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Old 11-20-2018, 06:30 AM
 
Location: Floribama
14,949 posts, read 31,348,948 times
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Old 11-20-2018, 07:19 AM
 
Location: Coastal New Jersey
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Quote:
The word "dollar" is pronounced more like "dawllar" (the first syllable rhyming with the name "Al").
That seems contradictory. Is there somewhere in the country where the name "Al" is said as "Awl"?
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Old 11-20-2018, 07:43 AM
 
417 posts, read 127,126 times
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The Midwest has a lot of different accents. Hell, some states have multiple accents inside of them. Iowa's a great example. There are 3 fairly distinct accents here.

The northern part of the state, especially the northeastern part has an accent that's very similar to Minnesota and Wisconsin. Long O's, weird A's, and lots of turning "Uh" sounds into hard O's (for example, the F word sounds like "fock"). "Oh jeez" and "you betcha" are common.

The middle rural part of the state has a more nasally traditional middle Midwestern accent. The best example is the turning of short A's into long A's. Long time Iowa State sports announcer Pete Taylor exemplified this. When describing the positioning of the ball on the field, he would pronounce "hashmark" to sound like "hayshmark".

Southern Iowa, especially SW Iowa picks up a little of the mild twangy drawl that you get in Missouri or Kansas, that just intensifies into a full blown southern/western accent as you continue going south (like OK or TX).

So extrapolate that across the whole region, and yeah, pretty much everyone has an accent.
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Old 11-22-2018, 05:51 PM
 
Location: Appalachian New York, Formerly Louisiana
4,100 posts, read 4,730,726 times
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Literally everybody on the planet has an accent. Think you don't have one? You're wrong. You are just used to hearing yours.
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Old 01-13-2019, 04:54 PM
 
1 posts, read 219 times
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Quote:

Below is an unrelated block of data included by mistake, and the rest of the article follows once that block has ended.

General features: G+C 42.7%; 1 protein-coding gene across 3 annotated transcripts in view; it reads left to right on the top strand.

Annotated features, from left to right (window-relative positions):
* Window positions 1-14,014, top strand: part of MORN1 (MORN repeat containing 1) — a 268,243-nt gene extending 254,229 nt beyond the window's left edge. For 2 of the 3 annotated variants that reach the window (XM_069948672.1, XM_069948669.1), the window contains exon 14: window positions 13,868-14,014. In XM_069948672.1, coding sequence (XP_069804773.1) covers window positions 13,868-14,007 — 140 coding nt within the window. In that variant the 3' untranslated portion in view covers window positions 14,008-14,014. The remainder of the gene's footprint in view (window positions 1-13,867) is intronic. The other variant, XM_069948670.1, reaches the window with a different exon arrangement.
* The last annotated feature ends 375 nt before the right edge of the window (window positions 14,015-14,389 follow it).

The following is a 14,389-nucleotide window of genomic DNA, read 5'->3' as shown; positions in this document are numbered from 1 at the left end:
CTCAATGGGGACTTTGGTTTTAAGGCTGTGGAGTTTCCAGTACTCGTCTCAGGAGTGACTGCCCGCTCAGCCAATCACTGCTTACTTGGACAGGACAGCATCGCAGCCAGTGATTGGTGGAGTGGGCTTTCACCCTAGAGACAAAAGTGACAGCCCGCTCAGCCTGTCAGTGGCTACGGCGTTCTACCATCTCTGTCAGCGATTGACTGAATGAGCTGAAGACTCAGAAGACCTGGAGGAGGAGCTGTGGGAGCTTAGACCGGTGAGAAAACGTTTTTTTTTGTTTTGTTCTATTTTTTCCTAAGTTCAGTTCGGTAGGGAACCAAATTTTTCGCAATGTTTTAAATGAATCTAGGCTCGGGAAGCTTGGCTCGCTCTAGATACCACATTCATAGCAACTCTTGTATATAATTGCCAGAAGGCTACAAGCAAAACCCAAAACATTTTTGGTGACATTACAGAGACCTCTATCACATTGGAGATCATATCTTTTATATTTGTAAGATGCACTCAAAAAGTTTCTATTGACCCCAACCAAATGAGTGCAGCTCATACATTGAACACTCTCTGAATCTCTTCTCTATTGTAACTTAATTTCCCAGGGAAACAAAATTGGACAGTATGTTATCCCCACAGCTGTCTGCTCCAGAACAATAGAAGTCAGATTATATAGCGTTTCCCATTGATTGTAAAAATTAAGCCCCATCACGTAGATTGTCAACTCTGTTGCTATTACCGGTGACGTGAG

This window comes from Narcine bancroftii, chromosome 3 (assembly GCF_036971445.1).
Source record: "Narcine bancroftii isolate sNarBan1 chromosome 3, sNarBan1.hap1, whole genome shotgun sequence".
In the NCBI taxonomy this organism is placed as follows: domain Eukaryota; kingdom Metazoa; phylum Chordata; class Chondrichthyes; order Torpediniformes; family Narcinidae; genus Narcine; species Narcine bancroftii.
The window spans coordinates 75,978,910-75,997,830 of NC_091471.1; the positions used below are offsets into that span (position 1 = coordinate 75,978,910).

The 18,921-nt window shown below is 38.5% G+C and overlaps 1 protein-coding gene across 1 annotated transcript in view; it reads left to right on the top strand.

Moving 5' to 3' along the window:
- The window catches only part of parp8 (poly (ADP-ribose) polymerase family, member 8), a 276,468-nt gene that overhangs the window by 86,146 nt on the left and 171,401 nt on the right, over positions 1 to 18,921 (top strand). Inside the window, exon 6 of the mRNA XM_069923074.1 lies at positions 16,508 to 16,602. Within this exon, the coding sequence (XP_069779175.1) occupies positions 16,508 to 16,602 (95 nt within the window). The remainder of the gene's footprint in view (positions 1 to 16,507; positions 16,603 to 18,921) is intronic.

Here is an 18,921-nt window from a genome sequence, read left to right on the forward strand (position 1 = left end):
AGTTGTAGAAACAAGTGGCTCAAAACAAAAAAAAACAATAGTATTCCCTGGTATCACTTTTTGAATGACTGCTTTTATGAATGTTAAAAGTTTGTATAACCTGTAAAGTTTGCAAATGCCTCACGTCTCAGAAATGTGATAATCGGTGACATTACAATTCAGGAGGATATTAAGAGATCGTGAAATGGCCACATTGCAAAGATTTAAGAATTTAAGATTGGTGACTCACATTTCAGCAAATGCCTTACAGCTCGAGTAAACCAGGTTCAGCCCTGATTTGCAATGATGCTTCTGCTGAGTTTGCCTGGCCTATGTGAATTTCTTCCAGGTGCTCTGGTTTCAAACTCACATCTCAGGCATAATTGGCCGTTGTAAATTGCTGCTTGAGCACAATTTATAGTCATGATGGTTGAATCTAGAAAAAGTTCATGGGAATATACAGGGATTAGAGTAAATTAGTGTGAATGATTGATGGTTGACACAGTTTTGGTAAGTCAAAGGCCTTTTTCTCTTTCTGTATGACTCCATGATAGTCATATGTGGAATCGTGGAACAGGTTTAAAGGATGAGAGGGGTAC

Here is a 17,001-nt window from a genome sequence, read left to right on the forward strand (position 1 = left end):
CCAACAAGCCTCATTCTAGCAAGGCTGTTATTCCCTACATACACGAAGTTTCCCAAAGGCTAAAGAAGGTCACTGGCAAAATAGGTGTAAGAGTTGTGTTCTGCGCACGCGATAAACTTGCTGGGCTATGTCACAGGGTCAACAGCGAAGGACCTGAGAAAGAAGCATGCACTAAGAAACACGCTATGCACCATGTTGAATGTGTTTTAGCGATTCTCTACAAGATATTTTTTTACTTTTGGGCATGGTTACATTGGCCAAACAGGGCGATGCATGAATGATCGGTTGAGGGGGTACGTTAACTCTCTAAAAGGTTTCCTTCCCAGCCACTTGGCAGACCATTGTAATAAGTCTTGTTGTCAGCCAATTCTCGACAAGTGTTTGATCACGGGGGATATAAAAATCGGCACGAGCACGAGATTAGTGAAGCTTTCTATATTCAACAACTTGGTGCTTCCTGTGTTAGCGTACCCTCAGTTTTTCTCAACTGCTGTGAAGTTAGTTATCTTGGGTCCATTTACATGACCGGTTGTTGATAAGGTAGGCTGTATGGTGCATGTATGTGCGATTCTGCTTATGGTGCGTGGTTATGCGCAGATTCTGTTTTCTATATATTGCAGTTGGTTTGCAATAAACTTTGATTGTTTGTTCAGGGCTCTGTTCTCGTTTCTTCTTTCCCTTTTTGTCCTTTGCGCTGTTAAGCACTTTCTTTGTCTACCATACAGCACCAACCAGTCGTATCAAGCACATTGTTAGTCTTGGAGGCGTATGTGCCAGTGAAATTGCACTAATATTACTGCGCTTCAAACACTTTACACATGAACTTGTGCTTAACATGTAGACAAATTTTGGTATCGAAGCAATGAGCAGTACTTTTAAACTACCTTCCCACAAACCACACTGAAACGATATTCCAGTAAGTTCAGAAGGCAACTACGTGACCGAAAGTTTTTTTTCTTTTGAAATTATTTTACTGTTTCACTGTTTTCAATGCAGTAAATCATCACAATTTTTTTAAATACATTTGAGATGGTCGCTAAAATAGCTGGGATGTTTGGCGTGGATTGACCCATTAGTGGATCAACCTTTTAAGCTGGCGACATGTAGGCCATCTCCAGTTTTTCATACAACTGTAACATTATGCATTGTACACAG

Originally Posted by ExpatInUSA View Post

I will try to explain what the Midwest accent sounds to me as a second-language English speaker. The most notable trait is a nasality (is that a word?) which they apply to the vowels; this nasality is the one thing which makes the accent the most difficult to understand. It is also higher-pitched compared to every other region of the country.

Midwesterners also have the habit of refusing to speak up; they mumble words and get mad when people cannot understand them. A lady at a grocery store got mad at me because she mumbled a price to me and I could not understand a single thing she said. In addition, they pronounce words very differently from other regions. The word "dollar" is pronounced more like "dawllar" (the first syllable rhyming with the name "Al"). The word "not" sounds more like "nat" and they use the word "yet" differently to replace "still" which confused me endlessly.
You are absolutely correct!

I hear that "nasal" quality all over the mid-west! It's especially pronounced in Minnesota & Chicago. I hear things like the state pronounced as "Mina-SOOO-ta" where the "O" sound is elongated. I've also heard the "dawllar" pronunciation to describe the U.S. currency. I also have a good friend from St. Paul, MN who mumbles and gets aggravated that I can't understand her!

And to make matters worse, every time I've commented on it, I've been told, "Oh I don't have an accent!" This has been followed by, "I sound like the people on TV." And then they have the nerve to make fun of me and my "Southern" accent.

EVERYTHING you've described is absolutely true!
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Old 01-13-2019, 04:59 PM
 
Location: Springfield, Ohio
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The only neutral accent I’ve heard centers around Columbus OH. The upper Midwest is nasally and the lower Midwest is more “country”.
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Old 01-13-2019, 05:32 PM
 
Location: StlNoco Mo
6,307 posts, read 4,669,445 times
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Quote:
Originally Posted by Natural510 View Post
The only neutral accent I’ve heard centers around Columbus OH. The upper Midwest is nasally and the lower Midwest is more “country”.
And the middle Midwest, where I'm from, is normal.
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Old 01-13-2019, 05:43 PM
 
Location: Tennessee
23,541 posts, read 17,535,380 times
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The only ones I have a hard time understanding are people in places like Wisconsin who sound more Canadian.
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Old 01-13-2019, 06:38 PM
 
2,013 posts, read 1,011,832 times
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Quote:
Originally Posted by newdixiegirl View Post
Ha! That's hilarious. I lived in SE Michigan for years, and the accent there (to my ear, almost identical to the accent in Chicago, Cleveland, parts of Minnesota and Wisconsin, and even Western NY) is VERY nasally and hard. The accent from Indiana seems much easier on the ears, in comparison.
Indiana sounds very southern....very.
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Old 01-13-2019, 08:50 PM
 
1,549 posts, read 2,981,627 times
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Quote:
Originally Posted by ExpatInUSA View Post
I lived in the St Louis area.
Bingo. St. Louis, while not quite the Deep South, is more southern than midwestern.
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